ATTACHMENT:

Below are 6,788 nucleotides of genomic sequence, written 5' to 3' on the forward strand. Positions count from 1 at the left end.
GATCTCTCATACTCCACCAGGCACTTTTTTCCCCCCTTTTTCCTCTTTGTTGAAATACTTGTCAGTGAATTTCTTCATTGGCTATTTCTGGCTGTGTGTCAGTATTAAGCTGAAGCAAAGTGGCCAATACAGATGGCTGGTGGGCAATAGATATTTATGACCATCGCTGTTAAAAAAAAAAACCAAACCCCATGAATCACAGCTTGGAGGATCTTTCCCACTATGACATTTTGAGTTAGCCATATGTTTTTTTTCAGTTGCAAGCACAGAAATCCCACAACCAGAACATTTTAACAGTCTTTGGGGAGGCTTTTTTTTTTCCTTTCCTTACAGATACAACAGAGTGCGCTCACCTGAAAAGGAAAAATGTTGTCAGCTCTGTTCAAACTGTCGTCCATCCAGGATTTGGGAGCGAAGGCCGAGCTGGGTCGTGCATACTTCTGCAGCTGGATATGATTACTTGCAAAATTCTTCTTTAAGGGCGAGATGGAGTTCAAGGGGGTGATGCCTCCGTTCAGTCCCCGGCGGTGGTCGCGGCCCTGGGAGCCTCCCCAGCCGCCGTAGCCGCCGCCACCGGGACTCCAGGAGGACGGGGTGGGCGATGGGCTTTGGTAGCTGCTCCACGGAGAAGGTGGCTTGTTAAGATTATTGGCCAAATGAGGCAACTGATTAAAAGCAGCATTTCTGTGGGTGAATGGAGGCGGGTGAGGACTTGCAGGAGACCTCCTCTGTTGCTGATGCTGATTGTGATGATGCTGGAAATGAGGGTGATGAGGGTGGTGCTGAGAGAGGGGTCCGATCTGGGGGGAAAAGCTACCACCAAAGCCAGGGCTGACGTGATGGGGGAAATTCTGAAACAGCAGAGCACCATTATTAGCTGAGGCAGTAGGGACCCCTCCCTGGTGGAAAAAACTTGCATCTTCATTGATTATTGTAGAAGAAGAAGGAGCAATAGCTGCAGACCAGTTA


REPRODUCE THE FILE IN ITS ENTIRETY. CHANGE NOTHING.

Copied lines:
Below are 6,788 nucleotides of genomic sequence, written 5' to 3' on the forward strand. Positions count from 1 at the left end.
GATCTCTCATACTCCACCAGGCACTTTTTTCCCCCCTTTTTCCTCTTTGTTGAAATACTTGTCAGTGAATTTCTTCATTGGCTATTTCTGGCTGTGTGTCAGTATTAAGCTGAAGCAAAGTGGCCAATACAGATGGCTGGTGGGCAATAGATATTTATGACCATCGCTGTTAAAAAAAAAAACCAAACCCCATGAATCACAGCTTGGAGGATCTTTCCCACTATGACATTTTGAGTTAGCCATATGTTTTTTTTCAGTTGCAAGCACAGAAATCCCACAACCAGAACATTTTAACAGTCTTTGGGGAGGCTTTTTTTTTTCCTTTCCTTACAGATACAACAGAGTGCGCTCACCTGAAAAGGAAAAATGTTGTCAGCTCTGTTCAAACTGTCGTCCATCCAGGATTTGGGAGCGAAGGCCGAGCTGGGTCGTGCATACTTCTGCAGCTGGATATGATTACTTGCAAAATTCTTCTTTAAGGGCGAGATGGAGTTCAAGGGGGTGATGCCTCCGTTCAGTCCCCGGCGGTGGTCGCGGCCCTGGGAGCCTCCCCAGCCGCCGTAGCCGCCGCCACCGGGACTCCAGGAGGACGGGGTGGGCGATGGGCTTTGGTAGCTGCTCCACGGAGAAGGTGGCTTGTTAAGATTATTGGCCAAATGAGGCAACTGATTAAAAGCAGCATTTCTGTGGGTGAATGGAGGCGGGTGAGGACTTGCAGGAGACCTCCTCTGTTGCTGATGCTGATTGTGATGATGCTGGAAATGAGGGTGATGAGGGTGGTGCTGAGAGAGGGGTCCGATCTGGGGGGAAAAGCTACCACCAAAGCCAGGGCTGACGTGATGGGGGAAATTCTGAAACAGCAGAGCACCATTATTAGCTGAGGCAGTAGGGACCCCTCCCTGGTGGAAAAAACTTGCATCTTCATTGATTATTGTAGAAGAAGAAGGAGCAATAGCTGCAGACCAGTTA